The Robert Wood Johnson Foundation calls it “the revolving door syndrome.” In the U.S., one in five Medicare patients discharged from a hospital is readmitted in 30 days, largely because four out of every five patients have no direct communication with their doctors and primary care physicians after leaving the hospital.
At “Care About Your Care,” a panel discussion hosted Wednesday in Washington, D.C., public health and medical experts broke down the problem — avoidable hospital readmissions and poor care transitions — and what can be done to fix it.
“This issue is further on the radar screen of health care providers, and that’s good news,” said Risa Lavizzo-Mourey, president and CEO of the foundation. “We’re going to need to work together to stop that revolving door. … There is a lot of room for improvement.”
Lavizzo-Mourey introduced a report released yesterday detailing troubling new data on hospital readmissions. In 2010, one in eight Medicare patients was readmitted to the hospital within 30 days of being released after surgery, while the rate of return was one in six for patients in the hospital for non-surgeries.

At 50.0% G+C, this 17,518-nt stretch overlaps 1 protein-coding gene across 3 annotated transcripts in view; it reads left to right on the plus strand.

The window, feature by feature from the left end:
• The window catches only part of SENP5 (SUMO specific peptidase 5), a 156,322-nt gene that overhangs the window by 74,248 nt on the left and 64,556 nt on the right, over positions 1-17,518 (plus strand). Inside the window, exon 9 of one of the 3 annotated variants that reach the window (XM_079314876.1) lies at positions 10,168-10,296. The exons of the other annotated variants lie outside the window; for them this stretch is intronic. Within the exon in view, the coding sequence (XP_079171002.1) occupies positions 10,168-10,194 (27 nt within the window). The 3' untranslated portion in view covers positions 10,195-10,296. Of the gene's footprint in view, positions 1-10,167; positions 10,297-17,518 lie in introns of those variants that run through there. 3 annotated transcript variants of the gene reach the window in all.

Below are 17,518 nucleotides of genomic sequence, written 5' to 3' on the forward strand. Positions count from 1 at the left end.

However, numerous initiatives nationwide have been implemented to reduce readmissions, including:
- Care Transitions Intervention: a four-week program, which has been adopted by 750 U.S. organizations, that pairs transition coaches with patients who have complex conditions;
- Transitional Care Model: in which “transitional care nurses” provide in-hospital planning and home follow-up for chronically ill, high-risk older adults hospitalized for common medical and surgical conditions; and
- Project RED: a research group at Boston University Medical Center that develops and tests strategies to reduce hospital readmissions, relying on components such as language assistance, post-discharge outpatient services, telephone support and access to primary and follow-up care.
The foundation also offers an online toolkit, “How to avoid being readmitted to the hospital,” including a self-help plan for discharged patients.